Although little used commercially to date, a variety of diesel particulate traps have been described in the prior art. Most employ a plurality of rigid, perforated hollow tubes on which ceramic yarn is wound. In Offenlegungsschrift No. DE 37 31 766 (Buck), laid open 30 Mar. 1989, perforated tubes are covered with a knitted sleeve of ceramic yarn of alumina-boria-silica fibers or wound with a length of the knitted fabric or, as shown in FIG. 11, a spirally wound length of the knitted fabric is stuffed into a canister.
In some diesel particulate traps, the perforated hollow tubes extend side-by-side, and in others, the tubes are concentric. Side-by-side, rigid, perforated hollow tubes (called "support pipes") are shown in U.S. Pat. No. 4,324,572 (Erdmannsdoerfer). There, threads of spun silicon dioxide or silica fiber are wound on each of the tubes to provide filtering elements. Each tube is blocked at the exhaust inlet, while channels between the tubes are blocked by a wall at the outlet, thus forcing the exhaust to pass through the filtering elements.
Hardenberg et al., "Experiences in the Development of Ceramic Fiber Coil Particulate Traps," SAE Technical Paper Series, International Congress and Exposition, Detroit, Mich., Feb. 23-27, 1987, pp 67-70, reports testing of a ceramic fiber coil trap made using threads of endless ceramic fibers which are twisted together. The threads are wound crosswise onto perforated hollow tubes to provide filtering elements. Unfortunately, the crosswinding process is tedious and slow, so that such a diesel particulate trap may be too expensive for widespread commercial use.
Any filter that removes particulate matter from hot exhaust gases should not substantially increase back pressures and thus should not substantially interfere with filtration efficiency. Nevertheless, known diesel particulate traps tend to increase back pressures to such an extent that they unduly increase fuel consumption. They also tend to be inefficient and to have short useful lives, and if regeneratable, would require undesirable frequent regeneration cycles.
The invention provides a fabric that maintains its integrity at high temperatures and can be used for filtering particulate matter from a stream of hot gases. The novel fabric can trap large quantities of soot before experiencing significantly increased back pressure. Because of these properties, the novel filtering fabric should be especially useful in a diesel particulate trap which itself is believed to be novel. The novel fabric also is useful for filtering particulates from exhausts of other internal combustion engines, as well as from exhausts of fossil fuel furnaces and coal-gasification plants.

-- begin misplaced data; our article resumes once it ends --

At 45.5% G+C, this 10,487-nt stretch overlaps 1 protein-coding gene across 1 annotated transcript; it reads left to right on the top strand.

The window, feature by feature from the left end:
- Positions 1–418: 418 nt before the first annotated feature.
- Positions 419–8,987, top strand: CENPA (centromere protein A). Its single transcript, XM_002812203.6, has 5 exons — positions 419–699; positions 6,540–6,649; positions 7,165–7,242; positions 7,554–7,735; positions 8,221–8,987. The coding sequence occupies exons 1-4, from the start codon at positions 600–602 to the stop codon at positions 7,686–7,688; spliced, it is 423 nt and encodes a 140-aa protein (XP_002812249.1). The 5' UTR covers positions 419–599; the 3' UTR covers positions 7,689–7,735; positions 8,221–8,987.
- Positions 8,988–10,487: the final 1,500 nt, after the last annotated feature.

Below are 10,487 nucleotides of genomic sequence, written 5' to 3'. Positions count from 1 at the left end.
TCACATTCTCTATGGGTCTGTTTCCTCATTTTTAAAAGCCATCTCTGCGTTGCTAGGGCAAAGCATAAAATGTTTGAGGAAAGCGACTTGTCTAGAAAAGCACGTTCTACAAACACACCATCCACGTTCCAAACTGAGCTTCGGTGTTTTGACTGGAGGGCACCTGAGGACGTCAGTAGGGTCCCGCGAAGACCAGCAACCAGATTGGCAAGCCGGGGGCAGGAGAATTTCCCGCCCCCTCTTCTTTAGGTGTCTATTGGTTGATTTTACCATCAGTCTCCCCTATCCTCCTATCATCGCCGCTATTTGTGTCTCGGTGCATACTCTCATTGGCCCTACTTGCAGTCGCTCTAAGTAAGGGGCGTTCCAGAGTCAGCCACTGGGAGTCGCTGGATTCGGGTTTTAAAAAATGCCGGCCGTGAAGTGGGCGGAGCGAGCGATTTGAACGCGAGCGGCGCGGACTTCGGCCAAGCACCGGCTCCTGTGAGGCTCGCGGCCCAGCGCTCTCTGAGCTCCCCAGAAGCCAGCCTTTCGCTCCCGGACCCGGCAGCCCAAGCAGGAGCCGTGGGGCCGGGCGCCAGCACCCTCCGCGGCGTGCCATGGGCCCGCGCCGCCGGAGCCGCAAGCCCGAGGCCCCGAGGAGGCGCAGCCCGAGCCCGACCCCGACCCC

Briefly, the filtering fabric of the invention is an unknotted weave of flexible, substantially incompressible, substantially uncrimped, spaced support strands and flexible, lofty, substantially fully crimped fill yarns that are pulled tightly against the support strands.
The term "yarn" is used herein to encompass any bundle of ends, twisted or untwisted, i.e., bundle of ends that have been twisted together as well as a bundle that has not been twisted together. (An end is defined herein as a plurality of twisted or untwisted filaments, even though a bundle of untwisted ends is often called a "roving" in the prior art).
By "substantially incompressible" is meant that the support strands maintain their shape and diameter when the lofty fill yarns are pulled tightly against the support strands. Preferably, the support strands are yarns that are rendered substantially incompressible by being made from a plurality of small glass or ceramic filament ends (preferably from 3 to 8 ends/bundle and from 300 to 1600 filaments/end) that are uniformly twisted together, preferably having from 0.4 to 3 twists/cm, after which a plurality of those intertwisted bundles (preferably from 2 to 6) are twisted together in the opposite direction at the same number of twists/cm.
By "crimp" is meant the generally sinuous form taken up by a yarn during the weaving action of producing a fabric.
By "lofty" is meant a yarn which when unstressed has a void volume of at least 75%. The void volume of a yarn can be calculated by using a graduated microscope to measure the nominal diameter (D) and a scale to measure the mass (M) of a length (L) of the yarn. The void volume (VV) is then obtained from the following equation: ##EQU1## wherein ρ is the bulk density of the yarn.
A yarn can be made lofty by air-texturizing. When the yarn is a continuous-filament yarn, the texturizing causes loops of the continuous filaments to extend outwardly, without substantial breakage. A spun staple glass or ceramic yarn also can be texturized, again substantially without breaking filaments.
The D of a texturized yarn is the diameter of a cylindrical envelope to which the loops extend, which envelope bridges any valleys at the surface of the yarn and so encompasses voids at those surfaces.
To enhance texturizing, individual ends of the fill yarns should not be highly twisted, i.e., they preferably have less than 2 twists/m, and the ends should not be tightly twisted together, i.e, preferably having no more than one twist/cm. When the ends are twisted together, texturizing also is enhanced by employing only a few ends per yarn, preferably two or three.